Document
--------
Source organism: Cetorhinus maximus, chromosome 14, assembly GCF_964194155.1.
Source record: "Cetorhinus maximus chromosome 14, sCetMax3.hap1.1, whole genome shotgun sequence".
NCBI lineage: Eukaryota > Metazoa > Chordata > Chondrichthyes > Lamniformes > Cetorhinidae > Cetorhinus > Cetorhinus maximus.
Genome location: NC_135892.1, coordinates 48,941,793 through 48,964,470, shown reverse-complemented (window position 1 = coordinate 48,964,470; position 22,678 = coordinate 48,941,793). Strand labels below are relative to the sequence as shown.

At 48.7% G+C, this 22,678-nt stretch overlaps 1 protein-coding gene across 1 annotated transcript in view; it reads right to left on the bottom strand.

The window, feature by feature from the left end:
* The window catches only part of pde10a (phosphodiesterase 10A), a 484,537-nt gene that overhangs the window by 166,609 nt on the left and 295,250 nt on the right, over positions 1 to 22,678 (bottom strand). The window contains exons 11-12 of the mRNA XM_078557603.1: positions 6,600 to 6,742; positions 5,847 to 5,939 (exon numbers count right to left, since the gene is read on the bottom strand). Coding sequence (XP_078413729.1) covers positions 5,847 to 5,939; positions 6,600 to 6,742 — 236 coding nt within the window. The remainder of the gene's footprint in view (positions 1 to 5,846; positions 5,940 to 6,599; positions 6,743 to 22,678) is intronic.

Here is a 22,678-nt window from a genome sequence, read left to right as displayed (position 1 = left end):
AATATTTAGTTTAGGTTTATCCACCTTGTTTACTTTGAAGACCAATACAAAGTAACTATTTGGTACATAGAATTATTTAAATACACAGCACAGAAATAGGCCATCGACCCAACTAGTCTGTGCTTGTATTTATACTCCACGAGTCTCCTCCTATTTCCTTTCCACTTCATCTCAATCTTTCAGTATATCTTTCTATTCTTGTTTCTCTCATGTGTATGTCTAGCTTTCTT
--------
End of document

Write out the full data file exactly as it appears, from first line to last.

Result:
Source organism: Cetorhinus maximus, chromosome 14, assembly GCF_964194155.1.
Source record: "Cetorhinus maximus chromosome 14, sCetMax3.hap1.1, whole genome shotgun sequence".
NCBI lineage: Eukaryota > Metazoa > Chordata > Chondrichthyes > Lamniformes > Cetorhinidae > Cetorhinus > Cetorhinus maximus.
Genome location: NC_135892.1, coordinates 48,941,793 through 48,964,470, shown reverse-complemented (window position 1 = coordinate 48,964,470; position 22,678 = coordinate 48,941,793). Strand labels below are relative to the sequence as shown.

At 48.7% G+C, this 22,678-nt stretch overlaps 1 protein-coding gene across 1 annotated transcript in view; it reads right to left on the bottom strand.

The window, feature by feature from the left end:
* The window catches only part of pde10a (phosphodiesterase 10A), a 484,537-nt gene that overhangs the window by 166,609 nt on the left and 295,250 nt on the right, over positions 1 to 22,678 (bottom strand). The window contains exons 11-12 of the mRNA XM_078557603.1: positions 6,600 to 6,742; positions 5,847 to 5,939 (exon numbers count right to left, since the gene is read on the bottom strand). Coding sequence (XP_078413729.1) covers positions 5,847 to 5,939; positions 6,600 to 6,742 — 236 coding nt within the window. The remainder of the gene's footprint in view (positions 1 to 5,846; positions 5,940 to 6,599; positions 6,743 to 22,678) is intronic.

Here is a 22,678-nt window from a genome sequence, read left to right as displayed (position 1 = left end):
AATATTTAGTTTAGGTTTATCCACCTTGTTTACTTTGAAGACCAATACAAAGTAACTATTTGGTACATAGAATTATTTAAATACACAGCACAGAAATAGGCCATCGACCCAACTAGTCTGTGCTTGTATTTATACTCCACGAGTCTCCTCCTATTTCCTTTCCACTTCATCTCAATCTTTCAGTATATCTTTCTATTCTTGTTTCTCTCATGTGTATGTCTAGCTTTCTT